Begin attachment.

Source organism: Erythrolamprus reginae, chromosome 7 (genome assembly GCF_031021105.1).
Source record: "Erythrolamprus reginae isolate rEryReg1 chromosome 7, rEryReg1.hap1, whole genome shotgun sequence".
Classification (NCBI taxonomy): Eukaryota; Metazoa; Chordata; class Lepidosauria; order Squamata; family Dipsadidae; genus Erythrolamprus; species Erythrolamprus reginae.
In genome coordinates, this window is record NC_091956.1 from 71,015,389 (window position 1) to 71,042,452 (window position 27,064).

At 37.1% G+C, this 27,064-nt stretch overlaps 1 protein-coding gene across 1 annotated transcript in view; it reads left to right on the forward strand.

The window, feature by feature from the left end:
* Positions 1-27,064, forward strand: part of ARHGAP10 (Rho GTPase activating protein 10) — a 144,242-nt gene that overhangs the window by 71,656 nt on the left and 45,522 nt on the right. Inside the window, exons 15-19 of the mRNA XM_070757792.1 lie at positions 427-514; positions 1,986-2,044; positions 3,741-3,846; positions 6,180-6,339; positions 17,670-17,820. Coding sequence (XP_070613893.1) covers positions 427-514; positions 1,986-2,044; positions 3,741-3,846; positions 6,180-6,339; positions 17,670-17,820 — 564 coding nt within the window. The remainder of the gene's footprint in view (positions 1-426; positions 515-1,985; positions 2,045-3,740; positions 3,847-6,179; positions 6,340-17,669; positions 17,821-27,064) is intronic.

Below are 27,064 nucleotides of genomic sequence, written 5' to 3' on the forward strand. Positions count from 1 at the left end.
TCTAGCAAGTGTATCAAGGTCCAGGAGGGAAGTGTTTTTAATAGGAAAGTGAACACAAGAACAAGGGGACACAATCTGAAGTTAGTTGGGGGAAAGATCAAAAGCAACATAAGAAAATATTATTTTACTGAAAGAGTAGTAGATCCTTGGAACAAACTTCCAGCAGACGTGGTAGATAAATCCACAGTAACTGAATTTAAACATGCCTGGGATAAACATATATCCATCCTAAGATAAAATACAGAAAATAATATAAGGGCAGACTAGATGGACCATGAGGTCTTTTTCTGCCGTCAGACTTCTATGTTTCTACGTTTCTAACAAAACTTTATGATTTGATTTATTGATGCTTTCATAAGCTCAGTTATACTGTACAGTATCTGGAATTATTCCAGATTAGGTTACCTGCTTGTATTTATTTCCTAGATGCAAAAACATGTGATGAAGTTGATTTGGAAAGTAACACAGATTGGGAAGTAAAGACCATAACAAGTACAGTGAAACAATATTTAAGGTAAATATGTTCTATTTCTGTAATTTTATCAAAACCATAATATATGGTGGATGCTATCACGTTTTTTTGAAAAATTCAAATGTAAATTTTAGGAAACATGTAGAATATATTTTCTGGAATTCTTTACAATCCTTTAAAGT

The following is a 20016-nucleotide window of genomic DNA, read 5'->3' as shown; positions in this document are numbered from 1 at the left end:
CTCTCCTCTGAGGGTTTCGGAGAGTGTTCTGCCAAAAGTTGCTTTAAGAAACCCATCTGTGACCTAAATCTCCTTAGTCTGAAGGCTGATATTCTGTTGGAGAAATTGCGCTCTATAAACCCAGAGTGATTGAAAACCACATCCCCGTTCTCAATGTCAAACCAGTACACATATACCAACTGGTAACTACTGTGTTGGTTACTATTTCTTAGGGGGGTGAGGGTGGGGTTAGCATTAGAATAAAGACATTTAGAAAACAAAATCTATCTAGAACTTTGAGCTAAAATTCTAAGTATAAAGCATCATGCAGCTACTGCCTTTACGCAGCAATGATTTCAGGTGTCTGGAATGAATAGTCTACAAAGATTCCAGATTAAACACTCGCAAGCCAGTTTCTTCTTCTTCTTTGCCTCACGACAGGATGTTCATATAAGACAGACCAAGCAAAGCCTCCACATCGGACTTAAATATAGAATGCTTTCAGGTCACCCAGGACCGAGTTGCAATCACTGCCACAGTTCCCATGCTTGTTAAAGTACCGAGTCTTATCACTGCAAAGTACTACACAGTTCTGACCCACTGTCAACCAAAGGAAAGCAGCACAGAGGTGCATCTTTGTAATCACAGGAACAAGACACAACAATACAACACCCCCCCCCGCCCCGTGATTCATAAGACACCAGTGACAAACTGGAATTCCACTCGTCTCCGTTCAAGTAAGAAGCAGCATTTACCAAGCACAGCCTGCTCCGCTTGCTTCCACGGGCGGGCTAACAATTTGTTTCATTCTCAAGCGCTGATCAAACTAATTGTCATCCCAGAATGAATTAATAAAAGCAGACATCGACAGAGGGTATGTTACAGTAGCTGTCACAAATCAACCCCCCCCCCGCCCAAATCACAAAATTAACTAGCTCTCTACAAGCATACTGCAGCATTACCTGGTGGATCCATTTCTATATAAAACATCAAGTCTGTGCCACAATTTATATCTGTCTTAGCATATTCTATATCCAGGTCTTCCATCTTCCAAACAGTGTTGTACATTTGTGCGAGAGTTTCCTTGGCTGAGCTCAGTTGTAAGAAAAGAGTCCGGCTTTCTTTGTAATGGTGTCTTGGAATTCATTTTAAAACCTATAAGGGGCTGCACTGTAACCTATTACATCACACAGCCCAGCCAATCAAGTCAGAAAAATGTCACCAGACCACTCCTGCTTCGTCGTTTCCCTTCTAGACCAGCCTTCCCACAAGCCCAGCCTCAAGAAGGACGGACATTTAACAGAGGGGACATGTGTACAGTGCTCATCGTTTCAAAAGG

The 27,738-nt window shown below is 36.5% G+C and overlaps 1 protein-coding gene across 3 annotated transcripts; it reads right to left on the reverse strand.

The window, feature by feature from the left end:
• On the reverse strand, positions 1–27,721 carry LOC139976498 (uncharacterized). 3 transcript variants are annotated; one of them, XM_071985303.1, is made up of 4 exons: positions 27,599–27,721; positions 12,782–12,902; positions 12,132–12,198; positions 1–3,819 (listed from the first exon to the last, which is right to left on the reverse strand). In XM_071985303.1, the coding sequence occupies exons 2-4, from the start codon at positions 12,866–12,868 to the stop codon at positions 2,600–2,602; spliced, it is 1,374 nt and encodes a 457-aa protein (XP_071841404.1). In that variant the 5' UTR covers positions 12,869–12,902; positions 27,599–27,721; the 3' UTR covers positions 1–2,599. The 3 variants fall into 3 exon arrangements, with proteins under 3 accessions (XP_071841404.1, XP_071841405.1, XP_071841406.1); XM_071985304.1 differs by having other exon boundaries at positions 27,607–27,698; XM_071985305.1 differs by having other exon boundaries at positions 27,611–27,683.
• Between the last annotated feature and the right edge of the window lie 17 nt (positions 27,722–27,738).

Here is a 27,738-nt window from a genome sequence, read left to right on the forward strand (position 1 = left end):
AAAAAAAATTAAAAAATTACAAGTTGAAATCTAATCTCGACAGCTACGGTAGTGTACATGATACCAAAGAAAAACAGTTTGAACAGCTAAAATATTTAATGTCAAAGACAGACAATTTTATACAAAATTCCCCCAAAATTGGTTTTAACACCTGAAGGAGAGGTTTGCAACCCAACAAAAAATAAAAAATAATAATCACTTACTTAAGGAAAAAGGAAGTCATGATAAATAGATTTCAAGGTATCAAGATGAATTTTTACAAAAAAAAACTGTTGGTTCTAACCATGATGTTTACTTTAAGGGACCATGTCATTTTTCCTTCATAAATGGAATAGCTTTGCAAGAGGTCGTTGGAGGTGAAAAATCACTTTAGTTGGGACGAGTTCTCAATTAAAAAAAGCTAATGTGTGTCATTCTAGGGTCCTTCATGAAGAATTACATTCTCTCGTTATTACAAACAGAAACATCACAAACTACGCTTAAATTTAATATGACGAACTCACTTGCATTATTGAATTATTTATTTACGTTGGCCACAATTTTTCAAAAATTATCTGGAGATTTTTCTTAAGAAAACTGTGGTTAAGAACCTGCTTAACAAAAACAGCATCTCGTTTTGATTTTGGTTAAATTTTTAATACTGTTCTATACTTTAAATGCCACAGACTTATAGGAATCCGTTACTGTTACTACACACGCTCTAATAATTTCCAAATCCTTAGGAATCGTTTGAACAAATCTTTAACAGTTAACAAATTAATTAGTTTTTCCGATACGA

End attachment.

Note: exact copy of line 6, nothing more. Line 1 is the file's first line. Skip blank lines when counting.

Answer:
The window, feature by feature from the left end: